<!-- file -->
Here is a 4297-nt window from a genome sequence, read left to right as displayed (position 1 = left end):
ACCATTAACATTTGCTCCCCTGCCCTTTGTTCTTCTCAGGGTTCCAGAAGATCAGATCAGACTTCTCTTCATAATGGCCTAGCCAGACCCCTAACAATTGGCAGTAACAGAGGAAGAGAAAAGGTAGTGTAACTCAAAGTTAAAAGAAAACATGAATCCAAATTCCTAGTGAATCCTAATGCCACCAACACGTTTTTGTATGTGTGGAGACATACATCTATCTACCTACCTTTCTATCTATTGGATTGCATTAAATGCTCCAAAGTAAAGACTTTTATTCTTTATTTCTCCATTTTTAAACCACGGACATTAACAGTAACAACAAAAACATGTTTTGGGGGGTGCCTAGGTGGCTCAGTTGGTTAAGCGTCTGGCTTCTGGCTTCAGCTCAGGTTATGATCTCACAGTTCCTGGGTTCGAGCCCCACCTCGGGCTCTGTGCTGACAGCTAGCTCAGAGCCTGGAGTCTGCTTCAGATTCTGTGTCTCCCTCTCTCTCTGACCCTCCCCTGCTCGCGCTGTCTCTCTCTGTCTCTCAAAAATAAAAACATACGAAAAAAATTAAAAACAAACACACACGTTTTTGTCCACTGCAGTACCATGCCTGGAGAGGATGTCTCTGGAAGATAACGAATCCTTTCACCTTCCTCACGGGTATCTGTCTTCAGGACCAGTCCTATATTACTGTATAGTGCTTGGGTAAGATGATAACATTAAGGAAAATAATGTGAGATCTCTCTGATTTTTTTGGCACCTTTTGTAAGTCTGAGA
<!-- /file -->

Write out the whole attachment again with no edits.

Here is a 4297-nt window from a genome sequence, read left to right as displayed (position 1 = left end):
ACCATTAACATTTGCTCCCCTGCCCTTTGTTCTTCTCAGGGTTCCAGAAGATCAGATCAGACTTCTCTTCATAATGGCCTAGCCAGACCCCTAACAATTGGCAGTAACAGAGGAAGAGAAAAGGTAGTGTAACTCAAAGTTAAAAGAAAACATGAATCCAAATTCCTAGTGAATCCTAATGCCACCAACACGTTTTTGTATGTGTGGAGACATACATCTATCTACCTACCTTTCTATCTATTGGATTGCATTAAATGCTCCAAAGTAAAGACTTTTATTCTTTATTTCTCCATTTTTAAACCACGGACATTAACAGTAACAACAAAAACATGTTTTGGGGGGTGCCTAGGTGGCTCAGTTGGTTAAGCGTCTGGCTTCTGGCTTCAGCTCAGGTTATGATCTCACAGTTCCTGGGTTCGAGCCCCACCTCGGGCTCTGTGCTGACAGCTAGCTCAGAGCCTGGAGTCTGCTTCAGATTCTGTGTCTCCCTCTCTCTCTGACCCTCCCCTGCTCGCGCTGTCTCTCTCTGTCTCTCAAAAATAAAAACATACGAAAAAAATTAAAAACAAACACACACGTTTTTGTCCACTGCAGTACCATGCCTGGAGAGGATGTCTCTGGAAGATAACGAATCCTTTCACCTTCCTCACGGGTATCTGTCTTCAGGACCAGTCCTATATTACTGTATAGTGCTTGGGTAAGATGATAACATTAAGGAAAATAATGTGAGATCTCTCTGATTTTTTTGGCACCTTTTGTAAGTCTGAGA